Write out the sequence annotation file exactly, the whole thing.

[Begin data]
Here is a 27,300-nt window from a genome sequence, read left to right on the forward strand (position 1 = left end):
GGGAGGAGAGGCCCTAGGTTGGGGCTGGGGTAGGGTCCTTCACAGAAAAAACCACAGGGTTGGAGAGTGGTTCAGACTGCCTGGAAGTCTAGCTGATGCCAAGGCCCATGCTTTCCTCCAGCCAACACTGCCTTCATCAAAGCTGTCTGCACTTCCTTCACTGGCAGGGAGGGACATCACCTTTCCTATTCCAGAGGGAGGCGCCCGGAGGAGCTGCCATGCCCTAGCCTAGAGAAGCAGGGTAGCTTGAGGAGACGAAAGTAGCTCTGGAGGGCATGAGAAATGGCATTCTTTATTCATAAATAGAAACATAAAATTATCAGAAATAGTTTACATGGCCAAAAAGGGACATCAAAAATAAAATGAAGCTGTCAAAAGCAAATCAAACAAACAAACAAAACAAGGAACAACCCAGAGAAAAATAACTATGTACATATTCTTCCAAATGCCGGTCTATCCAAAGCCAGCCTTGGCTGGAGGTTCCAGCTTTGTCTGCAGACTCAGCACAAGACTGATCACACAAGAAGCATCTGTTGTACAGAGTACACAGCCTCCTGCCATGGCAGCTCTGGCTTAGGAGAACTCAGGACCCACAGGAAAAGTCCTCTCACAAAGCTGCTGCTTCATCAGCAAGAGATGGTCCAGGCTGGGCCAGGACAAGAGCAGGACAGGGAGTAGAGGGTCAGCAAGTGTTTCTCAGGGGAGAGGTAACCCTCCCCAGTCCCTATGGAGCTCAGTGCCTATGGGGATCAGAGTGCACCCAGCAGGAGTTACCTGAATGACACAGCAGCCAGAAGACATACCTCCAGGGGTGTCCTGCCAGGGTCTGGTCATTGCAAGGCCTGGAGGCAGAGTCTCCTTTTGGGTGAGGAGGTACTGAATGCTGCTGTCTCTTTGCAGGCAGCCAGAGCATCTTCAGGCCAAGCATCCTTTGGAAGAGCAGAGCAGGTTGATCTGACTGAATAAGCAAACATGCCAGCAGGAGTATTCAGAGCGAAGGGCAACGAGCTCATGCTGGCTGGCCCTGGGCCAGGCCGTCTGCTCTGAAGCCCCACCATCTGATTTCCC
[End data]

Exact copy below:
Here is a 27,300-nt window from a genome sequence, read left to right on the forward strand (position 1 = left end):
GGGAGGAGAGGCCCTAGGTTGGGGCTGGGGTAGGGTCCTTCACAGAAAAAACCACAGGGTTGGAGAGTGGTTCAGACTGCCTGGAAGTCTAGCTGATGCCAAGGCCCATGCTTTCCTCCAGCCAACACTGCCTTCATCAAAGCTGTCTGCACTTCCTTCACTGGCAGGGAGGGACATCACCTTTCCTATTCCAGAGGGAGGCGCCCGGAGGAGCTGCCATGCCCTAGCCTAGAGAAGCAGGGTAGCTTGAGGAGACGAAAGTAGCTCTGGAGGGCATGAGAAATGGCATTCTTTATTCATAAATAGAAACATAAAATTATCAGAAATAGTTTACATGGCCAAAAAGGGACATCAAAAATAAAATGAAGCTGTCAAAAGCAAATCAAACAAACAAACAAAACAAGGAACAACCCAGAGAAAAATAACTATGTACATATTCTTCCAAATGCCGGTCTATCCAAAGCCAGCCTTGGCTGGAGGTTCCAGCTTTGTCTGCAGACTCAGCACAAGACTGATCACACAAGAAGCATCTGTTGTACAGAGTACACAGCCTCCTGCCATGGCAGCTCTGGCTTAGGAGAACTCAGGACCCACAGGAAAAGTCCTCTCACAAAGCTGCTGCTTCATCAGCAAGAGATGGTCCAGGCTGGGCCAGGACAAGAGCAGGACAGGGAGTAGAGGGTCAGCAAGTGTTTCTCAGGGGAGAGGTAACCCTCCCCAGTCCCTATGGAGCTCAGTGCCTATGGGGATCAGAGTGCACCCAGCAGGAGTTACCTGAATGACACAGCAGCCAGAAGACATACCTCCAGGGGTGTCCTGCCAGGGTCTGGTCATTGCAAGGCCTGGAGGCAGAGTCTCCTTTTGGGTGAGGAGGTACTGAATGCTGCTGTCTCTTTGCAGGCAGCCAGAGCATCTTCAGGCCAAGCATCCTTTGGAAGAGCAGAGCAGGTTGATCTGACTGAATAAGCAAACATGCCAGCAGGAGTATTCAGAGCGAAGGGCAACGAGCTCATGCTGGCTGGCCCTGGGCCAGGCCGTCTGCTCTGAAGCCCCACCATCTGATTTCCC